Apparently the restaurateurs in New Orleans have forgotten that they operate in "The Big Easy”. No element of the city's essential framework – schools, housing, hospitals, music scene or barroom abundance – has shown as much post-Katrina success as the dining scene. Not even close. "I've never seen anything like this," says third-generation restaurateur Dickie Brennan, who marvels at the number of independent culinary pros opening hotspots in underserved neighbourhoods.
Foodies compare openings year-over-year or even month-over-month. By Tom Fitzmorris' count, blogger of The New Orleans Menu Daily, 89 places opened last year and 43 have this year in a city with a population of 370,000. To get a flavour of the new dining scene, check out these six noteworthy places that have opened in the past two years:
Donald Link got inspired by open-fire cooking during a trip to Uruguay and had wanted to add a seafood place to his portfolio. So he and his partners renovated an old coffee roaster operation, installed a custom-made wood-burning grill that makes charcoal from oak and pecan, and began serving rustic fish dishes that nod to South Louisiana. The preparations are mostly simple – addictive fried bread with sea salt, battered fish sticks, and shrimp rolls – though some have twists. Grilled corn on the cob comes with white barbecue sauce, and catfish arrive in a chilli broth accompanied by pickled greens. Whole roasted gulf coast fish for the table is the reason to visit. Redfish, snapper, pompano and grouper are frequent options and their prices vary daily, though a redfish that serves four goes for about $45.
Address: 800 Magazine Street Entrées: $14–$25; whole fish and steak for the table, $45–$60
Competing with Peche for hipness is Italian-inspired Mariza, which Ian Schnoebelen (who also runs Iris) and wife Laura Casebonne opened in a renovated industrial space in the Bywater. Mariza embraces many of the best trends in contemporary restaurants: impeccable regional sourcing, a gently priced wine list, menus with few clichés and sane food prices (most main dishes are $12 to $18). This is a perfect place for grazing, with a menu that offers lots of truly interesting choices among cured meats, salads, bruschettas, pastas (offered in half-portions) and pizzas. Those with heartier appetites will love the whole fish of the day or the braised lamb belly.
Address: 2900 Chartres St.
This bare-bones eatery on Magazine Street, which opened to little fanfare in February 2012, now enjoys a sizeable and apparently satisfied following. The area is home to a significant Vietnamese population and there are numerous small restaurants serving the native cuisine, but most are located across the river from the city. So having easy access to this simple, healthy and subtly spiced food in the heart of the city is a true delight. The menu is compact and broken down into pho (noodle soups), spring rolls, banh mi (sandwiches), bun (rice noodles with dipping sauces) and some curries and crepes. Best of all, everything's priced at $10.50 or less. That makes the $9.50 filet mignon pho – a rich, fragrant and wholly magnificent version of that staple – one of the city's best bargains.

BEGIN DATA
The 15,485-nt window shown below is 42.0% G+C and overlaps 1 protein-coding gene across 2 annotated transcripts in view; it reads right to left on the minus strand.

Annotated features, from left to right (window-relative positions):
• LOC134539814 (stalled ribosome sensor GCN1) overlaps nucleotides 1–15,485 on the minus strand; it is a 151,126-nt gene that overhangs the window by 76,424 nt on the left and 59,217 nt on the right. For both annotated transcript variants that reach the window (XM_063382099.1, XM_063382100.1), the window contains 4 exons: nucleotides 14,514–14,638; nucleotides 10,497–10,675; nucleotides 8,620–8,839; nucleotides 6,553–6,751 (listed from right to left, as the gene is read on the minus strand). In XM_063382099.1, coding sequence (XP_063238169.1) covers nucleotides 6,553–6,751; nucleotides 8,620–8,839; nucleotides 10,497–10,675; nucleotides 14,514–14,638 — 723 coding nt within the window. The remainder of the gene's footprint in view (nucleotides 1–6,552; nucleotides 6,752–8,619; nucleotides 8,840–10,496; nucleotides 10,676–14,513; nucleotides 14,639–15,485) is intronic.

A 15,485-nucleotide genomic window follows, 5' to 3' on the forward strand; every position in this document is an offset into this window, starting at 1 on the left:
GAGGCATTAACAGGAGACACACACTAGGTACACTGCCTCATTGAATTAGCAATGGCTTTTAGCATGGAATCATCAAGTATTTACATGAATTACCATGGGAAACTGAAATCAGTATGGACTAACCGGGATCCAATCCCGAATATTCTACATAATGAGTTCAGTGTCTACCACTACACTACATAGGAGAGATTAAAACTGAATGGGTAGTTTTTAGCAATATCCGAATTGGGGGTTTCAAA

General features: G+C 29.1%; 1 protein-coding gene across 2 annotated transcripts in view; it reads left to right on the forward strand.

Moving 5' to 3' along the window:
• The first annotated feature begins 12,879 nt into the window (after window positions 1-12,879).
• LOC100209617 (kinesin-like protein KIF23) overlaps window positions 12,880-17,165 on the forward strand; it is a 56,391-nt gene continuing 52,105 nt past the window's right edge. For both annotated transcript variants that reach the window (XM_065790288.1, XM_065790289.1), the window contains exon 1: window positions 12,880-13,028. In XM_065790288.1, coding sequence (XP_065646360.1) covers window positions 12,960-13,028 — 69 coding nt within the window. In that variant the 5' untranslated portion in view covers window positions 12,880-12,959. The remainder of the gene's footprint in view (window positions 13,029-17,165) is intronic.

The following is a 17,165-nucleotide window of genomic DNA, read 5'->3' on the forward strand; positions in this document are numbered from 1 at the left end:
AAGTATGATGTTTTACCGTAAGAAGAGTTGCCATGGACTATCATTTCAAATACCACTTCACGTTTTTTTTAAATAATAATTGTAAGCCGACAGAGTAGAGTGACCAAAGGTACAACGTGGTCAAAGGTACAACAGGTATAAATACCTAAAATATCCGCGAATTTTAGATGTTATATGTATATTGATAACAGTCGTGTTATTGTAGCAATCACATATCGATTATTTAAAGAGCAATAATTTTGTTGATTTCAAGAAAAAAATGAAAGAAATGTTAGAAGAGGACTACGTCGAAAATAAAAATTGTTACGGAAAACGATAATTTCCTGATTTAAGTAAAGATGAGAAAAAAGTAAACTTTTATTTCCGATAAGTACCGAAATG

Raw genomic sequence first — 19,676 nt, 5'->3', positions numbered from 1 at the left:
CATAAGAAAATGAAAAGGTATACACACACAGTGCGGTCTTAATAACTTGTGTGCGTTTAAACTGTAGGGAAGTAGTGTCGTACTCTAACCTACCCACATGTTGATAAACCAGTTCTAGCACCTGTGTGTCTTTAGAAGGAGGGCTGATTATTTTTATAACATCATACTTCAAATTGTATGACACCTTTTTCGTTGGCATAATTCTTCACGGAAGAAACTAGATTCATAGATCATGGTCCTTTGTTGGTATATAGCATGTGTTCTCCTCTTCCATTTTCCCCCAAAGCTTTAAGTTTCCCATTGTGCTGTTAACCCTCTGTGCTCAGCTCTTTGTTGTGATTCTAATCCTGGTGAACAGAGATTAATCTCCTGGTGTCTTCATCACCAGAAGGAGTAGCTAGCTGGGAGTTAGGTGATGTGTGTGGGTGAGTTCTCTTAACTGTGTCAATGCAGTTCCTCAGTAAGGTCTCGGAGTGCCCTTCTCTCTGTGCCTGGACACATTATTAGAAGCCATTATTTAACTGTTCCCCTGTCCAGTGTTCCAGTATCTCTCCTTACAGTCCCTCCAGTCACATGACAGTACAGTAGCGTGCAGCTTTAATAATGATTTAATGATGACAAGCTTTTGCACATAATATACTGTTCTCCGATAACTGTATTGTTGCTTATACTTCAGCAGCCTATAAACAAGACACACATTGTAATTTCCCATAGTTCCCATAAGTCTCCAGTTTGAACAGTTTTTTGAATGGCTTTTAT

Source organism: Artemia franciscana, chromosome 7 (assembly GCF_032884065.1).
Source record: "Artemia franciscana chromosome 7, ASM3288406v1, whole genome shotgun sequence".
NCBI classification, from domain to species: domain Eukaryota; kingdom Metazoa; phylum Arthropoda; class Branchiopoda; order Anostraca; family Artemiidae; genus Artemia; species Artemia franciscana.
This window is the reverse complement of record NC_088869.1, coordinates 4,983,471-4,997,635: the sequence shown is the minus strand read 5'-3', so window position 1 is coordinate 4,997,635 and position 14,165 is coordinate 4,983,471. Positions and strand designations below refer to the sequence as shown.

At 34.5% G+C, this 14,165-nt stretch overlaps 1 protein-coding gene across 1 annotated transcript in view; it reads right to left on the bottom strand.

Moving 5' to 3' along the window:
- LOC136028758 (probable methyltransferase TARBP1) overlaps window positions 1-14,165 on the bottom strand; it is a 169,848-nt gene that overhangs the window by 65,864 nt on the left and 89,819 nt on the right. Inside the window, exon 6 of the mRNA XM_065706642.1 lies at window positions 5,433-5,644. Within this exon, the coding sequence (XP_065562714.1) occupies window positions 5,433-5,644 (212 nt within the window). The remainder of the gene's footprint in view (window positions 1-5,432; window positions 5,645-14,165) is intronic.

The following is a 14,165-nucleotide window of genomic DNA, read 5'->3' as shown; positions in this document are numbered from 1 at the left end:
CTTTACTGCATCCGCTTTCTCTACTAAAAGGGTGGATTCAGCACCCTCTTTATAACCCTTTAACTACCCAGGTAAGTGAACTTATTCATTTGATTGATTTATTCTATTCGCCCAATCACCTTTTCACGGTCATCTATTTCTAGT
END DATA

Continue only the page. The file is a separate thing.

Address: 4201 Magazine Street Entrées: $7.50–$10.50
New Orleans hasn't seen a luxury restaurant quite like this, at least not along the chaotic Bourbon Street corridor. The sumptuous interior has intimate dining areas, each with a slightly different feel and a formal ambience throughout. The menu from chef/restaurateurs John Folse and Rick Tramonto aims for modern expressions of Louisiana fare and embraces gulf coast fish, game and chops, salumi, potted meats and terrines and pastas, plus a half-dozen caviar options. Among the highlights is a Triptych of Quail, where the birds come Southern-fried, stuffed with boudin sausage and glazed with Absinthe. You can spend a lot of money here (steaks range from $35 to $62) but you can also have a satisfying meal with a couple of appetisers, most notably the beer-battered crab beignets and the fire-roasted oysters.
Address: 777 Bienville Street Entrées: $19–$49
Dominique's on Magazine
Chef Dominique Macquet, from the Indian Ocean island of Mauritius, distills a wealth of influences into a personal style that favours lightness, elegance and vibrant accents. That's embodied in dishes such as grilled cobia with highlights of arugula oil and kaffir lime, sautéed sweetbreads with chimichurri, and crispy lamb belly with minted mozzarella. Those and other delights (entrees in the mid-$20s) are served up in a sleek, airy place with outdoor dining in the rear.
Address: 4213 Magazine Street Entrées: $23–$26
Tableau (pictured above)
When Dickie Brennan opened this beautiful three-level place adjoining Le Petit Theater on a corner of Jackson Square in May, it immediately gave the French Quarter another attractive and slightly more upscale option. The menu re-energises classic French Creole fare (entrees $15–$40) and offers lots of options, including three egg dishes, a crepe that changes daily and a dozen side dishes. The rich, seafood-loaded court bouillon and the tart "à la Bouille" filled with custard and a rum-caramel sauce are the standouts so far.
Address: 616 St. Peter Street Entrées: $15–$42
You can read the full USA Today article here.